2015_Allerton_etal_Locate15_AUSGeoid09_performance_in_Blue_Mountains.pdf (1.61 MB)
AUSGeoid09 performance in mountainous terrain: A case study in the Blue Mountains
conference contributionposted on 2023-05-26, 08:45 authored by Allerton, J, Janssen, V, Kearsley, AHW
AUSGeoid09 is the latest model used to convert Global Navigation Satellite System (GNSS) derived ellipsoidal heights to heights in the Australian Height Datum (AHD). While previous studies have evaluated the performance of the AUSGeoid09 model across Australia, such studies have not focused on mountainous regions in particular. This paper evaluates AUSGeoid09 in the Blue Mountains region of New South Wales from a practical user's point of view. Along a 90 km stretch of road incorporating flat to mountainous terrain, comparisons were undertaken between AUSGeoid09-derived heights and published AHD heights, using repeated Network Real Time Kinematic (NRTK) GNSS observations. The performance of AUSGeoid09 was also evaluated relative to its predecessor, AUSGeoid98, and the latest gravimetric model AGQG2009. It was found that AUSGeoid09 performs well across the study area and provides a significant improvement over AUSGeoid98. AUSGeoid09 generally allows AHD height determination at the ¬¨¬±0.03 m level (1 sigma) in flat terrain and at the ¬¨¬±0.06 m level (1 sigma) in mountainous terrain. However, across the entire study area, AUSGeoid09-derived AHD heights are consistently lower than the published AHD heights. Comparison of the results obtained with AUSGeoid09 against those using AGQG2009 in flat terrain illustrates the benefit that the introduction of the geometric component of AUSGeoid09 has had on the determination of AHD heights with satellite technology. However, for elevations above 500 m it appears that the geometric component degrades the fit to AHD in the study area, indicating that there is room for improvement in regards to future versions of the AUSGeoid model.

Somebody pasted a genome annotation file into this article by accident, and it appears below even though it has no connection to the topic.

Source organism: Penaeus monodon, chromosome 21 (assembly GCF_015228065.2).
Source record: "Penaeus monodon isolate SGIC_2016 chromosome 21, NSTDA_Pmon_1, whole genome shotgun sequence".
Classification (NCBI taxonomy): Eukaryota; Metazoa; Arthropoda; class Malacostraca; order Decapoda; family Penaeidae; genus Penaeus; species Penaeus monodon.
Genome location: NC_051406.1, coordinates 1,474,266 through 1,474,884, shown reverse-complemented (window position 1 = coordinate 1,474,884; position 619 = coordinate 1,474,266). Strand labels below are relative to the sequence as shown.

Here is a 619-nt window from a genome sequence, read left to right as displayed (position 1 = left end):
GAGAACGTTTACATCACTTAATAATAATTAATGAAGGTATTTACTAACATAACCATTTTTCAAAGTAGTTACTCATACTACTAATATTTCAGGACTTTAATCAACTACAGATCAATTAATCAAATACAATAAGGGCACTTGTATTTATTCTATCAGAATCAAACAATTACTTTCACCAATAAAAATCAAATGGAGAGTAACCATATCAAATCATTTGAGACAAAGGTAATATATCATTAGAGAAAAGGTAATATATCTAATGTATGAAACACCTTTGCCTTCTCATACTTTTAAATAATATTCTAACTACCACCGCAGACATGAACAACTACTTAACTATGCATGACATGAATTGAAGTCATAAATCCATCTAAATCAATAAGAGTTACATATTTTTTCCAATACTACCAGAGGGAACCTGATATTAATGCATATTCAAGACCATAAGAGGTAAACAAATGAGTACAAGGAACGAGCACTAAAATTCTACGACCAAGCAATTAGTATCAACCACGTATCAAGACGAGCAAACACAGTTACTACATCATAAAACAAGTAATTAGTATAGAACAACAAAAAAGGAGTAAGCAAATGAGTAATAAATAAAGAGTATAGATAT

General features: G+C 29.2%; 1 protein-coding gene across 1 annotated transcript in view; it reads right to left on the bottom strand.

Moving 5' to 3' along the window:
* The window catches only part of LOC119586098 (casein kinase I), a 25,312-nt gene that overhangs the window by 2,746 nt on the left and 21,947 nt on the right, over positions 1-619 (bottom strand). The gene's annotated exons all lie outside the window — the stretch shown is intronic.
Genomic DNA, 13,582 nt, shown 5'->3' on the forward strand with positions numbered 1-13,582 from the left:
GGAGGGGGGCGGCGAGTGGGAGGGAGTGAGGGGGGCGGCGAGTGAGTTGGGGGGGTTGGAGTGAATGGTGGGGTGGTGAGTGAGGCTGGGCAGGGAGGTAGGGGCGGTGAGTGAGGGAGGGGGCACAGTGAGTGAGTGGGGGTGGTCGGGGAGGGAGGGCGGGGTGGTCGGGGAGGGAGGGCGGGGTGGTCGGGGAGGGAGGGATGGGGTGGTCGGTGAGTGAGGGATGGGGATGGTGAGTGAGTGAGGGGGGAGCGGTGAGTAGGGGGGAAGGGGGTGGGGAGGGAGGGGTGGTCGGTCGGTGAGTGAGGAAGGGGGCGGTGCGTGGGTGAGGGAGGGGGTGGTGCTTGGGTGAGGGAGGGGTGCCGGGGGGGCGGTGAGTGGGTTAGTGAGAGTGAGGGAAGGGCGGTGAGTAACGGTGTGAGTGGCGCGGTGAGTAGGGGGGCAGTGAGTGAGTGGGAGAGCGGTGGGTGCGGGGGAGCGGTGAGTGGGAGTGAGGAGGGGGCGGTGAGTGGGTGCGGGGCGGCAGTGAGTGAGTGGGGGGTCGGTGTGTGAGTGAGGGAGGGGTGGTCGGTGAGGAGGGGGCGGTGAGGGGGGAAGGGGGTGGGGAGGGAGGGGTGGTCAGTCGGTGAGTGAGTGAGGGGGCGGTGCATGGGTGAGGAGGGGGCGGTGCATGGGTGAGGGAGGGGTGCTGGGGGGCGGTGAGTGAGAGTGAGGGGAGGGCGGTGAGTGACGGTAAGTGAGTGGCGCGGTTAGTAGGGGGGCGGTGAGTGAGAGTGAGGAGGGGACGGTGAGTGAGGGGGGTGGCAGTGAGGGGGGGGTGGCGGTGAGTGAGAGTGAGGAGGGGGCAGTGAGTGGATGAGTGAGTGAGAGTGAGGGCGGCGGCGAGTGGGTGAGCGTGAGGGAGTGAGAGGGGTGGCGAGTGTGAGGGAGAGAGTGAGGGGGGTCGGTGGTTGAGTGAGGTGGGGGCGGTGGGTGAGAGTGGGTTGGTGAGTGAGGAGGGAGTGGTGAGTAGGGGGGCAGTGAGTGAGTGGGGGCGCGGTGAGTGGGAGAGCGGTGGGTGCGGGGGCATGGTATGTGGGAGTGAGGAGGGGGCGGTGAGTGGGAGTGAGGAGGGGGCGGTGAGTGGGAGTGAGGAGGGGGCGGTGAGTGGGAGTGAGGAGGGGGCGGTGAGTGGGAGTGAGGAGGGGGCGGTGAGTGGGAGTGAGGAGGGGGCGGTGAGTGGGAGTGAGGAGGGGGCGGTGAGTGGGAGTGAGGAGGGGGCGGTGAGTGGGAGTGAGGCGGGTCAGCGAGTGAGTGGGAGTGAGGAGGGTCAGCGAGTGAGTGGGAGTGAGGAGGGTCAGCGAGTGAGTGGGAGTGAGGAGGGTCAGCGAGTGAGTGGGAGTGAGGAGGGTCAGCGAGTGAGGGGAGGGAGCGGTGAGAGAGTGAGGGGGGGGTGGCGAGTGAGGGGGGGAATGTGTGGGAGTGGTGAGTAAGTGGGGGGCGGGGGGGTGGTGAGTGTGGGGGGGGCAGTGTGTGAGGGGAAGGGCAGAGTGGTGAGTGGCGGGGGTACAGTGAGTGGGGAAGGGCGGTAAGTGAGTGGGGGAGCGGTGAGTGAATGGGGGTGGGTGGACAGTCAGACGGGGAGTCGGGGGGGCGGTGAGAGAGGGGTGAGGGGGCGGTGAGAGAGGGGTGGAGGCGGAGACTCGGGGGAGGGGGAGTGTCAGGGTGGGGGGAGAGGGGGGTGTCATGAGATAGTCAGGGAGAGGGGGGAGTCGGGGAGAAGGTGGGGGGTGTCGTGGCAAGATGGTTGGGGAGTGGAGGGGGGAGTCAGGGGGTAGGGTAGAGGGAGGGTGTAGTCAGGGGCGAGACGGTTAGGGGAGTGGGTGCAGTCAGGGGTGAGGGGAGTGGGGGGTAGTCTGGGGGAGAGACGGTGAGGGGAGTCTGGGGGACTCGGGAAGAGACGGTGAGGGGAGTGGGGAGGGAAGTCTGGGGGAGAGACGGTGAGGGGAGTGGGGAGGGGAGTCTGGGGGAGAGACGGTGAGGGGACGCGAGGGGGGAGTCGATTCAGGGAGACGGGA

Event titleProceedings of Research at Locate'15, 10-12 Mar 2015, Brisbane, Australia
Rights statementCopyright 2015 the Authors